Almost at once, the robber was surprised by a second stagecoach lumbering up the hill. With the hatchet in one hand he raised the shotgun toward driver Donald McLean, who brought the stage to a stop. "Please throw down the box," the robber shouted. But this coach did not carry an express box, so the masked robber allowed it to go on its way as he continued to hack away at the box on the ground.

Shine drove the stage a short distance uphill and stopped. McLean's coach arrived within minutes. Looking around to make sure the robber was not nearby, Shine dropped to the ground. Slowly and carefully, he inched his way on foot back down the road to retrieve the empty express box. As he neared the site of the holdup he looked up. The gun barrels were still there and pointing directly at him. Shine held his breath, expecting bullets to fly. When nothing happened, he moved forward step-by-step and made a startling discovery. There were no hidden bandits. The "guns" were just sticks made to look like gun barrels. Shine picked up the now empty box and mail sack, returned to his stagecoach, and rushed on to Copperopolis to seek help.

The local Wells Fargo agent telegraphed Sheriff Benjamin Thorn of Calaveras County and Wells Fargo detective James B. Hume, who eventually arrived with a posse, a group of armed men organized by the sheriff. There were no tracks to follow and only one clue. Hume noticed that the mail sack was slashed open in an unusual way, forming an upside-down letter T. There wasn't much money taken from the now empty express box, but that didn't matter to Hume, who posted this notice when he returned to town:

REWARD! Wells, Fargo & Co.'s express box containing $160 in gold notes, was robbed this morning. ... $250 and one-fourth of any money recovered, will be paid for the arrest and conviction of the robber.

No trace of the robber was found. This was Jim Hume's first contact with him. It would not be the last.



Wells Fargo has come! Wells Fargo has come!


Gold! In 1848, newspapers headlined the discovery of gold in California. Stories of people "picking gold out of the earth" captivated readers. From big cities and small villages all over the world, thousands of adventurers set out from their small farms and shops for California. A popular melody of the time, "Oh, Susanna," expressed the excitement:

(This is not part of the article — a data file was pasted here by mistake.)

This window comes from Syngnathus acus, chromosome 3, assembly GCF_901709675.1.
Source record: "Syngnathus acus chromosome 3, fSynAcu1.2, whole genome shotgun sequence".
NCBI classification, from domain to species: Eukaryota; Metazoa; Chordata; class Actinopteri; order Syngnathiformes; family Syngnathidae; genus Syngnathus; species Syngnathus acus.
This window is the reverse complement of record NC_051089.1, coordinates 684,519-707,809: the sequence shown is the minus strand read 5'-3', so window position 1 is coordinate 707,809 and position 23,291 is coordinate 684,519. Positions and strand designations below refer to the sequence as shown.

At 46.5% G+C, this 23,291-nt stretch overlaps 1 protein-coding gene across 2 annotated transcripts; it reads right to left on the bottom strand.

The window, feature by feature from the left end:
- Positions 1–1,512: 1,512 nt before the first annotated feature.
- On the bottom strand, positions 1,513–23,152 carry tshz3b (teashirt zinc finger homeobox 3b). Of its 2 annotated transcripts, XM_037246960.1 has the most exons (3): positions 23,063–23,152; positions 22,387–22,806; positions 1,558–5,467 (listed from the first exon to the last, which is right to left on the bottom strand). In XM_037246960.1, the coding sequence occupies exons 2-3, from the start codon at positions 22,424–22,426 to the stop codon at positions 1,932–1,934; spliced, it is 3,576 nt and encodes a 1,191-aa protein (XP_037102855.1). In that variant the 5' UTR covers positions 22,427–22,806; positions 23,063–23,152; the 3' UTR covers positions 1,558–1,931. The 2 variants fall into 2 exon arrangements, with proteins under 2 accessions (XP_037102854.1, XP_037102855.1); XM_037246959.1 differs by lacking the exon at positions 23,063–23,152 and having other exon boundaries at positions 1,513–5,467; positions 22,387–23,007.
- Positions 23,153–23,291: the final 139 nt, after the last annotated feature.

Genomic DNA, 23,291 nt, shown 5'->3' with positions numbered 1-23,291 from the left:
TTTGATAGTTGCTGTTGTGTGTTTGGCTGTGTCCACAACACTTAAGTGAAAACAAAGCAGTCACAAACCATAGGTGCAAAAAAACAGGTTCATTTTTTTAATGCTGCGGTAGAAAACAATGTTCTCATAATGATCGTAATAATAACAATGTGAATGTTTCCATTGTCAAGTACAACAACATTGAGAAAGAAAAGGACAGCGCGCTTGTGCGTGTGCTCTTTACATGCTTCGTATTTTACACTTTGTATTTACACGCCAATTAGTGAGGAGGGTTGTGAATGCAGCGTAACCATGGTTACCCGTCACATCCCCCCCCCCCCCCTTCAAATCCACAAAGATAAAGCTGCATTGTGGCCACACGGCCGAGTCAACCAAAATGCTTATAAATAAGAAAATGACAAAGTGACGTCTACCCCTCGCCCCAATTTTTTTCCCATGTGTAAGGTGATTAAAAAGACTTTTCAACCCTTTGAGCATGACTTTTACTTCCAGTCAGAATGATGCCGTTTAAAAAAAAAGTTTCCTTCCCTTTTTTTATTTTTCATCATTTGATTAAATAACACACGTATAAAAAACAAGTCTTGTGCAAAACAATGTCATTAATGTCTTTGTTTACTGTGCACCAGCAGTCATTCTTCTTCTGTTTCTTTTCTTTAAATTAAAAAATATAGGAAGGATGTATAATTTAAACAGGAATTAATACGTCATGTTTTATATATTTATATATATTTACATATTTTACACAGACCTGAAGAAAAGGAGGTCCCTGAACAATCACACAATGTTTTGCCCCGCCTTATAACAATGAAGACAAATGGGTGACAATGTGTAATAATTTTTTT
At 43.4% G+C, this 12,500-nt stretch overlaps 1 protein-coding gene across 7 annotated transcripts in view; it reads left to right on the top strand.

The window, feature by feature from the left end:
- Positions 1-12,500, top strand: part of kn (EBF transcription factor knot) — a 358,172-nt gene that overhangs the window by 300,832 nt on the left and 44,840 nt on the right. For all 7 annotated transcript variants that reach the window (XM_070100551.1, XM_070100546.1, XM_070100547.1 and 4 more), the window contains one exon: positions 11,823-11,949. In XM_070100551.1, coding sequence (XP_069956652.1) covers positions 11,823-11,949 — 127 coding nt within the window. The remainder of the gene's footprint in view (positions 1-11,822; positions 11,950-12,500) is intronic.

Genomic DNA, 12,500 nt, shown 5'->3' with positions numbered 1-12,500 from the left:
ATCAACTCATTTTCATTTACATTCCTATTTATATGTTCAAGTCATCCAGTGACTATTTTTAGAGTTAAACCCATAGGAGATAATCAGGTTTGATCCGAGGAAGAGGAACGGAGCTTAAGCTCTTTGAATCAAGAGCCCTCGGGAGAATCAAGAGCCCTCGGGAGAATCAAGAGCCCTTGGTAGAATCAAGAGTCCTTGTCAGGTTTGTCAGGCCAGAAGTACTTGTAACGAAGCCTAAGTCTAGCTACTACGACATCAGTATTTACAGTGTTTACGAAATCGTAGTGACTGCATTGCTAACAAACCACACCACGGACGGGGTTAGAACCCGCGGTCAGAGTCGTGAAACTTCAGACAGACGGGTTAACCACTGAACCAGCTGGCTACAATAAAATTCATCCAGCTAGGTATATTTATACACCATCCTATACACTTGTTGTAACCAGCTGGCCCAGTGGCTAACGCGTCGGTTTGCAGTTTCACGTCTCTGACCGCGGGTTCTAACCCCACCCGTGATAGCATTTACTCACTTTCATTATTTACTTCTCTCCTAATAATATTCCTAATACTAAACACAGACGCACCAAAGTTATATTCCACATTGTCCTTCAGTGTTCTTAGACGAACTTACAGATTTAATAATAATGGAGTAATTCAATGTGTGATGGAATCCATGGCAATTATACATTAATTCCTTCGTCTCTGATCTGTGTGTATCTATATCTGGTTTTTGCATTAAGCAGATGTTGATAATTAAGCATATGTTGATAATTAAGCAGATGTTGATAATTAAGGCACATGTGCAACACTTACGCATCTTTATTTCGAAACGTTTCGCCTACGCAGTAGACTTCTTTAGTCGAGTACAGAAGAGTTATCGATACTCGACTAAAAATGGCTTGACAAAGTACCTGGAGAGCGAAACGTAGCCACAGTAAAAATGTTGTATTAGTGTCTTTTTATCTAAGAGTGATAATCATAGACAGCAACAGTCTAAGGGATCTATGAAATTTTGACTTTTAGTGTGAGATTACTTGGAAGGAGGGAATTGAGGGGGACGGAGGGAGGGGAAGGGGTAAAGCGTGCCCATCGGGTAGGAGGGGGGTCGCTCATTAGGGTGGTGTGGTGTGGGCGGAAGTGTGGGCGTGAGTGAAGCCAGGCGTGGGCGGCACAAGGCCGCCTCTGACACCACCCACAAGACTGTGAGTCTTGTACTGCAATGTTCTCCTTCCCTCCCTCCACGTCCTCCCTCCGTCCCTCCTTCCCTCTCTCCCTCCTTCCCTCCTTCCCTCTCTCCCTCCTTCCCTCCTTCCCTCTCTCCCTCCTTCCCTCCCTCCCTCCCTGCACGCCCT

I soon shall be in 'Frisco,
And then I'll look all around,
And when I see the gold lumps there I'll pick 'em off the ground:
I'll scrape the mountains clean, my boys,
I'll drain the rivers dry.
A pocket-full of rocks bring home, —
So brothers, don't you cry.
Oh, California!
That's the land for me.
I'm bound for San Francisco,
With my wash-bowl on my knee.

Reaching California was not easy. Some prospectors traveled west across the prairie and desert, fighting danger, hunger, and thirst. Others took long ship voyages around South America. Some got off ships on Panama's Atlantic coast and trudged through insect-infested rain forests to reach the Pacific, where they boarded other ships for San Francisco. Each came with a personal dream of fame and fortune. Crew members even abandoned their ships to join them. Despite the fervor and optimism, few struck it rich.

Before the gold rush, California had a population of less than 160,000, nearly all Native Americans. Following the massive influx of settlers, the nonnative population grew from less than 1,000 to more than 100,000 two years later. The United States acquired the California Territory from Mexico in 1848 after the Mexican-American War. Because of the newly discovered gold and exploding population, California was quickly admitted into the Union, becoming the 31st state in 1850.

Once arriving in San Francisco, the adventurers found adobe houses and canvas tent villages along with dance halls and barrooms, and swindlers and shopkeepers sold food and tools at raised prices. Newcomers soon noticed the absence of women and children. One new arrival described his temporary sleeping arrangements on bales of hay shared with "two real judges, five ex-governors, three lawyers, and as many doctors, streaked with blacksmiths, tinkers and tailors."

After providing themselves with necessary supplies, they made their way to the mining camps that sprang up along streams and riverbeds of the gold regions, mainly along the Sacramento River and in the foothills of the Sierra Nevada. It took luck rather than skill to find gold. An observer described the process: "The miner stoops down by the stream, choosing a place where there is the least current, and dipping a quantity of water into the pan with the dirt, stirs it about." After much careful stirring and the addition of more water, the amount of gravel and dirt decreased, leaving behind the heavier gold particles. It required lots of hard work to collect varying amounts of gold. The miners were resourceful. As the gold became harder to find, they developed more sophisticated methods. When gold seemed to dry up in one location, miners moved to another.